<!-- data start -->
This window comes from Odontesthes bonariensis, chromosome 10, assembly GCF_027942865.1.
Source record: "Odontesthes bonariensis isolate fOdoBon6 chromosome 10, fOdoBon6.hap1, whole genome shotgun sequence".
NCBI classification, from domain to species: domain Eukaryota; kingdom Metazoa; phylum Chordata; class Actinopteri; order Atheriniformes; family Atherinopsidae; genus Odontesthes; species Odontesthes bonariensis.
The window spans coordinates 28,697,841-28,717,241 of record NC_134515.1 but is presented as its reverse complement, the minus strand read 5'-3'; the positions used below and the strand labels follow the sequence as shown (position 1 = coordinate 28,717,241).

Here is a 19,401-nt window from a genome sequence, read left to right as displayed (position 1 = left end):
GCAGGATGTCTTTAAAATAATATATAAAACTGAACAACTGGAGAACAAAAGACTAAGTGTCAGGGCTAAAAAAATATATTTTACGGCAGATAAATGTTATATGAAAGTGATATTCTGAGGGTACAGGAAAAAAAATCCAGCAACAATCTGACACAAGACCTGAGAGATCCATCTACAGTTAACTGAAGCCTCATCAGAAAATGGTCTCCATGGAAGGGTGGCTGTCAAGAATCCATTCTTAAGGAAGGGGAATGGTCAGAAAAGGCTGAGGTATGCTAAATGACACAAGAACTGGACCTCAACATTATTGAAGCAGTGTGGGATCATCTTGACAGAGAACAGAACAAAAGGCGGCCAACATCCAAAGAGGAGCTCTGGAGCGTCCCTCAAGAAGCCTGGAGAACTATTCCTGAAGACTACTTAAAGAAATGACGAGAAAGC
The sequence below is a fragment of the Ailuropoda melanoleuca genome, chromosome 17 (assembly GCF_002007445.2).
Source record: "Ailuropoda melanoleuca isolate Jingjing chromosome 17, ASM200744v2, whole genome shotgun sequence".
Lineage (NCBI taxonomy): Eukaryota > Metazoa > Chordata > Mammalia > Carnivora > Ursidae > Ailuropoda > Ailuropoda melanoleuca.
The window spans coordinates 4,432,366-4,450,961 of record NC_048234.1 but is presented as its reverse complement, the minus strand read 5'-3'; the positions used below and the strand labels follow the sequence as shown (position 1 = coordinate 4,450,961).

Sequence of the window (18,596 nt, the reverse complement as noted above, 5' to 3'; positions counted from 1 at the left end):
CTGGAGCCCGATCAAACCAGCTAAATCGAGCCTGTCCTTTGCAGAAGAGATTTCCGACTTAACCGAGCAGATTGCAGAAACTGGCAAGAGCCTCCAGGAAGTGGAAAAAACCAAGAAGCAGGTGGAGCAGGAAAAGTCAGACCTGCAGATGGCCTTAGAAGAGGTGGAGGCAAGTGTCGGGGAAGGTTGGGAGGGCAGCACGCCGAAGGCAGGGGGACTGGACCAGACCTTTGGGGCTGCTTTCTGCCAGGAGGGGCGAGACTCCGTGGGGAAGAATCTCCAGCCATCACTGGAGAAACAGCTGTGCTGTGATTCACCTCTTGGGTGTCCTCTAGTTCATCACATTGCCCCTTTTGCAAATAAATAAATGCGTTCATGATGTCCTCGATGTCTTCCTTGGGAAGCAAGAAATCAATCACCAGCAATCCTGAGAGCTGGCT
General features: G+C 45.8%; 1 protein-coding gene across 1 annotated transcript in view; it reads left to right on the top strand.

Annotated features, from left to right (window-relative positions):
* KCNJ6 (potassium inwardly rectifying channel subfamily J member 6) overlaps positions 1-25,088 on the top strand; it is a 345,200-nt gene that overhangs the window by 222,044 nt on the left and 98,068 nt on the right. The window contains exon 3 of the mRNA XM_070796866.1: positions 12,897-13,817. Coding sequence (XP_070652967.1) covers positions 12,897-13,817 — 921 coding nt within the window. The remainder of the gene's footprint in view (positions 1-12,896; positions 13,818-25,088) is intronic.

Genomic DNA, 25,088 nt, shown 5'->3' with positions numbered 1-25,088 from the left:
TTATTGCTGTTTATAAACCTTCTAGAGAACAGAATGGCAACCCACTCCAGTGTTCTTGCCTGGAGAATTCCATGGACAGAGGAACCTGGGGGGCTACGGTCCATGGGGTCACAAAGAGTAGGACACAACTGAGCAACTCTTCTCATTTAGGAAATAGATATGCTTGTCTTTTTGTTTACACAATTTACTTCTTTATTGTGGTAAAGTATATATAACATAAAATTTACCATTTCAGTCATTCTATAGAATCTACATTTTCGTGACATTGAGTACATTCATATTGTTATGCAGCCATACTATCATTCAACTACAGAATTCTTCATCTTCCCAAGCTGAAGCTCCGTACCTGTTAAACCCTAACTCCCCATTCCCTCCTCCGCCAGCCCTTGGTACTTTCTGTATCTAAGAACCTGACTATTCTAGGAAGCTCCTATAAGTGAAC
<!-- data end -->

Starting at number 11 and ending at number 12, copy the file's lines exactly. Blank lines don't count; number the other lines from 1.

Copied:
Sequence of the window (18,596 nt, the reverse complement as noted above, 5' to 3'; positions counted from 1 at the left end):
CTGGAGCCCGATCAAACCAGCTAAATCGAGCCTGTCCTTTGCAGAAGAGATTTCCGACTTAACCGAGCAGATTGCAGAAACTGGCAAGAGCCTCCAGGAAGTGGAAAAAACCAAGAAGCAGGTGGAGCAGGAAAAGTCAGACCTGCAGATGGCCTTAGAAGAGGTGGAGGCAAGTGTCGGGGAAGGTTGGGAGGGCAGCACGCCGAAGGCAGGGGGACTGGACCAGACCTTTGGGGCTGCTTTCTGCCAGGAGGGGCGAGACTCCGTGGGGAAGAATCTCCAGCCATCACTGGAGAAACAGCTGTGCTGTGATTCACCTCTTGGGTGTCCTCTAGTTCATCACATTGCCCCTTTTGCAAATAAATAAATGCGTTCATGATGTCCTCGATGTCTTCCTTGGGAAGCAAGAAATCAATCACCAGCAATCCTGAGAGCTGGCT